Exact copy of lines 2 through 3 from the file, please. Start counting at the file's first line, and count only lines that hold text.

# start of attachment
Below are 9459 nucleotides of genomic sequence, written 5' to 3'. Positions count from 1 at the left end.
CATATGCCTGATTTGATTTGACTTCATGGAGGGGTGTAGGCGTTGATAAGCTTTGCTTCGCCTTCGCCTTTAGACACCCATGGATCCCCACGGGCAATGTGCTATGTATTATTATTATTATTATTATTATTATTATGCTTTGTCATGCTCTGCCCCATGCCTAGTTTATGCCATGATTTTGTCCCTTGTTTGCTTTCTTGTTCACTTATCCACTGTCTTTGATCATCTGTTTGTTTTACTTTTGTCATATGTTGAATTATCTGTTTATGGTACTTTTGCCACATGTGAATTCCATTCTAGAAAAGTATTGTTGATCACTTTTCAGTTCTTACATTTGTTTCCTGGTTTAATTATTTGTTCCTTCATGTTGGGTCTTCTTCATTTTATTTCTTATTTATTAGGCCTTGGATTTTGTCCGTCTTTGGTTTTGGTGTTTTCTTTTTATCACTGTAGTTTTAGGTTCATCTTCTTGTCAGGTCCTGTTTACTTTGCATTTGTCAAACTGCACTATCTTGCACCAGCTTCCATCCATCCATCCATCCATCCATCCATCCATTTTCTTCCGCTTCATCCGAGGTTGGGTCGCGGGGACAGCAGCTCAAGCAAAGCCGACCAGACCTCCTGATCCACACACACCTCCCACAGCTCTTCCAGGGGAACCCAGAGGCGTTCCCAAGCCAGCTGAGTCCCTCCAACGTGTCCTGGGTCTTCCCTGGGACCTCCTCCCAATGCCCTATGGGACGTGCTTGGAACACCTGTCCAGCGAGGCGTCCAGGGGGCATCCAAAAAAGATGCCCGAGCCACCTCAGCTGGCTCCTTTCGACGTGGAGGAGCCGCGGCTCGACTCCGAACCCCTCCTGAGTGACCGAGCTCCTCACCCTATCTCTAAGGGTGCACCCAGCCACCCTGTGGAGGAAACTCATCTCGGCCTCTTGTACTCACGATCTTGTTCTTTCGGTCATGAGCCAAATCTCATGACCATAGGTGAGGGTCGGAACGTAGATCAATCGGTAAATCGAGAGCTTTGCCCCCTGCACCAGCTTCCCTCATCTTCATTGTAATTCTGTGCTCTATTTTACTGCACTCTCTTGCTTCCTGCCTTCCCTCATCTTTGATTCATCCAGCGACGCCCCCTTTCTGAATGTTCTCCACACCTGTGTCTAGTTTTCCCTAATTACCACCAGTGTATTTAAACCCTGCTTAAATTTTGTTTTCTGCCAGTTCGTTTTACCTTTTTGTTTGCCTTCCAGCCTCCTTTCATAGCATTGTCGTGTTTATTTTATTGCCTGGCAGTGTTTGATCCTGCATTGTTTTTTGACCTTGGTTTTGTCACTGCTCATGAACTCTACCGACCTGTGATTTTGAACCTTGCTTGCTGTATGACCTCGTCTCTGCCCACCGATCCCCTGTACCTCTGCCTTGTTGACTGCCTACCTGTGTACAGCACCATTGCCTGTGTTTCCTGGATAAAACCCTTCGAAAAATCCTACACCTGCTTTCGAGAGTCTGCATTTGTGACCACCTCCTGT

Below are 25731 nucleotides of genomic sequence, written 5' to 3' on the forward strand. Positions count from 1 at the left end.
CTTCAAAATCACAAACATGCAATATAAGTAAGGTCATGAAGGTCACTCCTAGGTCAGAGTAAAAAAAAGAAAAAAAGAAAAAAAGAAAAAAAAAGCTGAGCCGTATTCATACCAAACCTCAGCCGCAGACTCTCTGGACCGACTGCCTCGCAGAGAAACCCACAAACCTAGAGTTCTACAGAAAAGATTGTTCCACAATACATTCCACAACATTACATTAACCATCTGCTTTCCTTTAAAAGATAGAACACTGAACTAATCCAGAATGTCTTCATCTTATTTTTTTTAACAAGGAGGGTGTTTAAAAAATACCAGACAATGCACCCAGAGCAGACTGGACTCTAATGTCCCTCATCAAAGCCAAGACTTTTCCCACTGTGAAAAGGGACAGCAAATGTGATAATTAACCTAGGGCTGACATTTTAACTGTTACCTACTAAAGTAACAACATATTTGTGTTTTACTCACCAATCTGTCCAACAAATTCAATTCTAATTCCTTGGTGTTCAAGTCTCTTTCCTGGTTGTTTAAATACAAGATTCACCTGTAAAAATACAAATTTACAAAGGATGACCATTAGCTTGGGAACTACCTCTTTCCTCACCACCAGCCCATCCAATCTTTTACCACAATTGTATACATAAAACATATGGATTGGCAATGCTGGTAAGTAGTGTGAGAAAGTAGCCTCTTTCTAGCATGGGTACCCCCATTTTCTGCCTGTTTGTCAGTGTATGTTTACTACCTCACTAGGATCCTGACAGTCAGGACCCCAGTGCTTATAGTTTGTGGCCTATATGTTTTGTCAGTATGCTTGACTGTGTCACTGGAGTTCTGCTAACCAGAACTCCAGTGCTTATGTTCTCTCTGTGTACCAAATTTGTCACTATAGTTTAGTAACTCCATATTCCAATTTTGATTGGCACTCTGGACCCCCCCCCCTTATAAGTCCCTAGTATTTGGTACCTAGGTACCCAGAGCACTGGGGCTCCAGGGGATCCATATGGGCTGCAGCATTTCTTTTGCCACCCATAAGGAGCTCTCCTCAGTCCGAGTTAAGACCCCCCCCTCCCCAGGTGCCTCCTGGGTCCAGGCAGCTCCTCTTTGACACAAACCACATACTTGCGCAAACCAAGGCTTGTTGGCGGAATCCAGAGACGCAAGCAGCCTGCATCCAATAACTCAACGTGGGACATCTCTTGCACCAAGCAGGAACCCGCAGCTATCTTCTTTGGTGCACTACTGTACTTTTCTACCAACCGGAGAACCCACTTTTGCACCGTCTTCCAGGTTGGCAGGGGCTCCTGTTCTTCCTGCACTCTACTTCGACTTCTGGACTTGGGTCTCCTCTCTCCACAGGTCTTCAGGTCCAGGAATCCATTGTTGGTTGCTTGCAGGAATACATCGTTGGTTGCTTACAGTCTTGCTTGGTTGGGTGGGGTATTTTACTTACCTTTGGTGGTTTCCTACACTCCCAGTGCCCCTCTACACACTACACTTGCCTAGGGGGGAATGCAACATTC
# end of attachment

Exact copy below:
CATATGCCTGATTTGATTTGACTTCATGGAGGGGTGTAGGCGTTGATAAGCTTTGCTTCGCCTTCGCCTTTAGACACCCATGGATCCCCACGGGCAATGTGCTATGTATTATTATTATTATTATTATTATTATTATGCTTTGTCATGCTCTGCCCCATGCCTAGTTTATGCCATGATTTTGTCCCTTGTTTGCTTTCTTGTTCACTTATCCACTGTCTTTGATCATCTGTTTGTTTTACTTTTGTCATATGTTGAATTATCTGTTTATGGTACTTTTGCCACATGTGAATTCCATTCTAGAAAAGTATTGTTGATCACTTTTCAGTTCTTACATTTGTTTCCTGGTTTAATTATTTGTTCCTTCATGTTGGGTCTTCTTCATTTTATTTCTTATTTATTAGGCCTTGGATTTTGTCCGTCTTTGGTTTTGGTGTTTTCTTTTTATCACTGTAGTTTTAGGTTCATCTTCTTGTCAGGTCCTGTTTACTTTGCATTTGTCAAACTGCACTATCTTGCACCAGCTTCCATCCATCCATCCATCCATCCATCCATCCATTTTCTTCCGCTTCATCCGAGGTTGGGTCGCGGGGACAGCAGCTCAAGCAAAGCCGACCAGACCTCCTGATCCACACACACCTCCCACAGCTCTTCCAGGGGAACCCAGAGGCGTTCCCAAGCCAGCTGAGTCCCTCCAACGTGTCCTGGGTCTTCCCTGGGACCTCCTCCCAATGCCCTATGGGACGTGCTTGGAACACCTGTCCAGCGAGGCGTCCAGGGGGCATCCAAAAAAGATGCCCGAGCCACCTCAGCTGGCTCCTTTCGACGTGGAGGAGCCGCGGCTCGACTCCGAACCCCTCCTGAGTGACCGAGCTCCTCACCCTATCTCTAAGGGTGCACCCAGCCACCCTGTGGAGGAAACTCATCTCGGCCTCTTGTACTCACGATCTTGTTCTTTCGGTCATGAGCCAAATCTCATGACCATAGGTGAGGGTCGGAACGTAGATCAATCGGTAAATCGAGAGCTTTGCCCCCTGCACCAGCTTCCCTCATCTTCATTGTAATTCTGTGCTCTATTTTACTGCACTCTCTTGCTTCCTGCCTTCCCTCATCTTTGATTCATCCAGCGACGCCCCCTTTCTGAATGTTCTCCACACCTGTGTCTAGTTTTCCCTAATTACCACCAGTGTATTTAAACCCTGCTTAAATTTTGTTTTCTGCCAGTTCGTTTTACCTTTTTGTTTGCCTTCCAGCCTCCTTTCATAGCATTGTCGTGTTTATTTTATTGCCTGGCAGTGTTTGATCCTGCATTGTTTTTTGACCTTGGTTTTGTCACTGCTCATGAACTCTACCGACCTGTGATTTTGAACCTTGCTTGCTGTATGACCTCGTCTCTGCCCACCGATCCCCTGTACCTCTGCCTTGTTGACTGCCTACCTGTGTACAGCACCATTGCCTGTGTTTCCTGGATAAAACCCTTCGAAAAATCCTACACCTGCTTTCGAGAGTCTGCATTTGTGACCACCTCCTGT

Below are 25731 nucleotides of genomic sequence, written 5' to 3' on the forward strand. Positions count from 1 at the left end.